FOOD GLOSSARY - Silver Cake to Smother

FOOD GLOSSARY - Silver Cake to Smother

SILVER CAKE:  A delicate, rich, white cake.

SILVER DRAGEES:  Tiny ball-shaped, candies.

SIMMER:  To cook gently in a liquid just below the boiling point at temperatures of 185° to 210°F. Adjust the heat to maintain this stage. In simmering, the food cooks so slowly that the surface moves only slightly; no bubbles show because they form slowly and collapse below the surface. See Boil.

SIMNEL CAKE:  Rich fruit cake with an almond paste layer, baked in position, not put in later, traditional in England for the fourth Sunday of Lent, or "Mothering Sunday," a holiday for servant girls by old custom, so that they could visit their mothers. The name "Simnel" is derived from the Latin word simila which means "the finest wheat flour." Those who prefer a more far-fetched explanation may like to know of a theory that the name of the cake arose out of a squabble, between a husband and wife called Simon and Nellie, as to how a cake should be cooked, whether boiled or baked. In the end, they compromised by boiling it first and then baking it; and in some old recipes Simnel Cake is boiled first and then baked.

SINGE (Poultry):  Hold over flame to burn off all hairs.

SIZZLING STEAK:  Steak served on an aluminum platter which has been heated so that the steak and juices sizzle.

SKEWER:  To fasten or hold food to keep it in position while it cooks, with metal or wooden pins (skewers). "Skewer" may also mean assembling, cooking, and serving kabob-style on skewers.

SKILLET:  Originally a three-legged, long-handled stewing pot to cook food in a fireplace, sometimes called "spider" because of its resemblance to same. Nowadays it refers to a fry-pan or frying pan, a shallow, covered or uncovered pan with one handle. The size is stated by the top diameter in inches.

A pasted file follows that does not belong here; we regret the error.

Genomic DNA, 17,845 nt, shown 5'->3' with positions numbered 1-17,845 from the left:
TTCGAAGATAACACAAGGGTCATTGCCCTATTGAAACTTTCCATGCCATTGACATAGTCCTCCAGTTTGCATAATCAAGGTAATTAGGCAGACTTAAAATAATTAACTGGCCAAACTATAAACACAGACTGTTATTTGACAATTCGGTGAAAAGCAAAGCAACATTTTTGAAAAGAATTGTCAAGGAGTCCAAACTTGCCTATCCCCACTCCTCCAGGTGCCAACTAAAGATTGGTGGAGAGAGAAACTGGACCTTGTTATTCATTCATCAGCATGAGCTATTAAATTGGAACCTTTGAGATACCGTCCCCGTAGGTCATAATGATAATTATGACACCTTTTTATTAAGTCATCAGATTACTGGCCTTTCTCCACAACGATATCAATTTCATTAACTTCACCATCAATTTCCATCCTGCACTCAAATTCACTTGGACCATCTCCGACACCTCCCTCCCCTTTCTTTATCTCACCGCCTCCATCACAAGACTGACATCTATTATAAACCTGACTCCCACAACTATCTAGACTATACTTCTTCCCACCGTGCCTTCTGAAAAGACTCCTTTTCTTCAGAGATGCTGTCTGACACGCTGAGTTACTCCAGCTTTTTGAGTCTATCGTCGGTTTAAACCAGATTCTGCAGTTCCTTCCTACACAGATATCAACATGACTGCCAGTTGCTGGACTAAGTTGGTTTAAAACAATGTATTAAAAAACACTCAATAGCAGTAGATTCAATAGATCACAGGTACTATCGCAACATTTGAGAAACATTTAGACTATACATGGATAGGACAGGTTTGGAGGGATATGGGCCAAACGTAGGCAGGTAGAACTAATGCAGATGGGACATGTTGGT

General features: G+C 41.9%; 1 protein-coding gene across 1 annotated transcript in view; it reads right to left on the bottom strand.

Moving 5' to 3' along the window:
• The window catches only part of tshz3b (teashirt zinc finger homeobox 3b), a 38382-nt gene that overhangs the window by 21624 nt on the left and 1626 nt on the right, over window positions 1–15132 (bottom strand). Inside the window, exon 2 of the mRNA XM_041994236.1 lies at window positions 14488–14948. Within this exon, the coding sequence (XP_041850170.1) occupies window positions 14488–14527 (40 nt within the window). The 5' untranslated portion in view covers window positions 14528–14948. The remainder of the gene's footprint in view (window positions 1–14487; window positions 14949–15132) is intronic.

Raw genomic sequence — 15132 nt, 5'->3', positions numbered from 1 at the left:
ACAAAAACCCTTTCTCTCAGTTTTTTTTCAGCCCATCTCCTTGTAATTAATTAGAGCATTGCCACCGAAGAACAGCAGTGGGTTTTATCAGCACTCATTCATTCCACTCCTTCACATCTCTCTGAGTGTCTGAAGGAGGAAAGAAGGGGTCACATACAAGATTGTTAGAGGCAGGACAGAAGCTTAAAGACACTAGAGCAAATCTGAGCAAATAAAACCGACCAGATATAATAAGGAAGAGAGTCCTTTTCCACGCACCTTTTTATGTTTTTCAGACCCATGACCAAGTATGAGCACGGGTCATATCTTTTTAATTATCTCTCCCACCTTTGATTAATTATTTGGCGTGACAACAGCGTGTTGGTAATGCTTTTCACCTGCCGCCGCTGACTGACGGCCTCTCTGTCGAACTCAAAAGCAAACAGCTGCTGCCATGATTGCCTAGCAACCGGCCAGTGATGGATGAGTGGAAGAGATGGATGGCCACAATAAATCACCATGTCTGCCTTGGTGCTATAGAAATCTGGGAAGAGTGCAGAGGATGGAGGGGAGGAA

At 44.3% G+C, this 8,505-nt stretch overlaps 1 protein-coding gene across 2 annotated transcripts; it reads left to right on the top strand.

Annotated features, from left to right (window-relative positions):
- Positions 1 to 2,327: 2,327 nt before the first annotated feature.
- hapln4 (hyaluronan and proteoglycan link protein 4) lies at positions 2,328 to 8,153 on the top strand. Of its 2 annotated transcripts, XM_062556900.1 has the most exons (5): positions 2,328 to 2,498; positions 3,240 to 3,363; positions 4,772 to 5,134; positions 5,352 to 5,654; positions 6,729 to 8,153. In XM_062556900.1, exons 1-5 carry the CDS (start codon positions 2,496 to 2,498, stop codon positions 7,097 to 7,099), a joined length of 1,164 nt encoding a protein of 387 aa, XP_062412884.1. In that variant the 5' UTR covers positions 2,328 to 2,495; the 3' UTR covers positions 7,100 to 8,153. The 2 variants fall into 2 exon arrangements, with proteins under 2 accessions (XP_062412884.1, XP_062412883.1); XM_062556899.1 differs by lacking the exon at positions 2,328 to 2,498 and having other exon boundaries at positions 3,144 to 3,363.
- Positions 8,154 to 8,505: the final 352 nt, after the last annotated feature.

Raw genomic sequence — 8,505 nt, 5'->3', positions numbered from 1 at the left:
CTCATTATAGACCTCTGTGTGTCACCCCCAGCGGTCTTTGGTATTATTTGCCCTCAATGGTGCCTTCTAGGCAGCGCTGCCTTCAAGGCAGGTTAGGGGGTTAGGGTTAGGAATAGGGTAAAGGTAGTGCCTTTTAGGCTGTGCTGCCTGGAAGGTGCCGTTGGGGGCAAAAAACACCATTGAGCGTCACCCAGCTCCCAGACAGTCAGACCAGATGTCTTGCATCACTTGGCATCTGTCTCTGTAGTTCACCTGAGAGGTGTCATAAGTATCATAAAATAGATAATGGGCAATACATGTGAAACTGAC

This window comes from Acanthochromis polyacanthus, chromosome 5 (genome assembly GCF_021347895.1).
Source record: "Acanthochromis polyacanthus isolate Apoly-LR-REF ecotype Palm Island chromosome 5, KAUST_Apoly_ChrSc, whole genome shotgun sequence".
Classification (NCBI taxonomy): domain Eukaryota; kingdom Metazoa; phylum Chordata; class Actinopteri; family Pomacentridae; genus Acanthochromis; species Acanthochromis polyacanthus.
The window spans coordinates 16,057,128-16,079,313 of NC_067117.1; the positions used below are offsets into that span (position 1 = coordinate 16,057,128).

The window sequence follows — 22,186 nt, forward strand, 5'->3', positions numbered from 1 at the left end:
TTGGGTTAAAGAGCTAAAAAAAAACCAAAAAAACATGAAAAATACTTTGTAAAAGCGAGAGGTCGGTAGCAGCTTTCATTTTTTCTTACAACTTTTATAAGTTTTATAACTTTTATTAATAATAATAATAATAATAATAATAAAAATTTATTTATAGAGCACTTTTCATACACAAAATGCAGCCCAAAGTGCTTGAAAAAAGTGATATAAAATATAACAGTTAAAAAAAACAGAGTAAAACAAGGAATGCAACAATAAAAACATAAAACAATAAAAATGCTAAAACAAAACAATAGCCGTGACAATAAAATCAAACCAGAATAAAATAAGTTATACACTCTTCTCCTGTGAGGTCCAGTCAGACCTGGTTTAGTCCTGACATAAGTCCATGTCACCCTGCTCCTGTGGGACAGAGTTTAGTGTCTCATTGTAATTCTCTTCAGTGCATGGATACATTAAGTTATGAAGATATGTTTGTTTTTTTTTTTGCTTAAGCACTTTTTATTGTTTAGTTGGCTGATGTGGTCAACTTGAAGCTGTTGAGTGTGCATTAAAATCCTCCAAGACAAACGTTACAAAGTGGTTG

SLAW:  Shredded cabbage, hot or cold. Cole slaw (not cold slaw) is its full and proper name. Cole is derived from the Dutch word for cabbage, and slaw from the Dutch word for salad.

SLIVER:  To cut or split into long, thin strips with a knife on a cutting board. For example, the term is applied to almonds and to pimiento: pieces used for decoration. See also Julienne.

SLOE:  A small, blue-black, plumlike fruit that grows on the blackthorn; used to flavor sloe gin.

SMELTS:  Small silvery fish, usually cooked and eaten whole.

SMORGASBORD:  Literally Swedish for "bread and butter table," which nowadays may contain as many as 20 to 30 different dishes, including many kinds of fish, cheese, cold meats, salads, and hot foods like beans and meat balls. Originally it was an appetizer table, but American enthusiasts often make it an entire buffet meal. You may make several trips to the table to refill your plate.

SMOTHER:  As applied in cookery, smother means to cook in a covered dish or in a close mass, as smothered onions.


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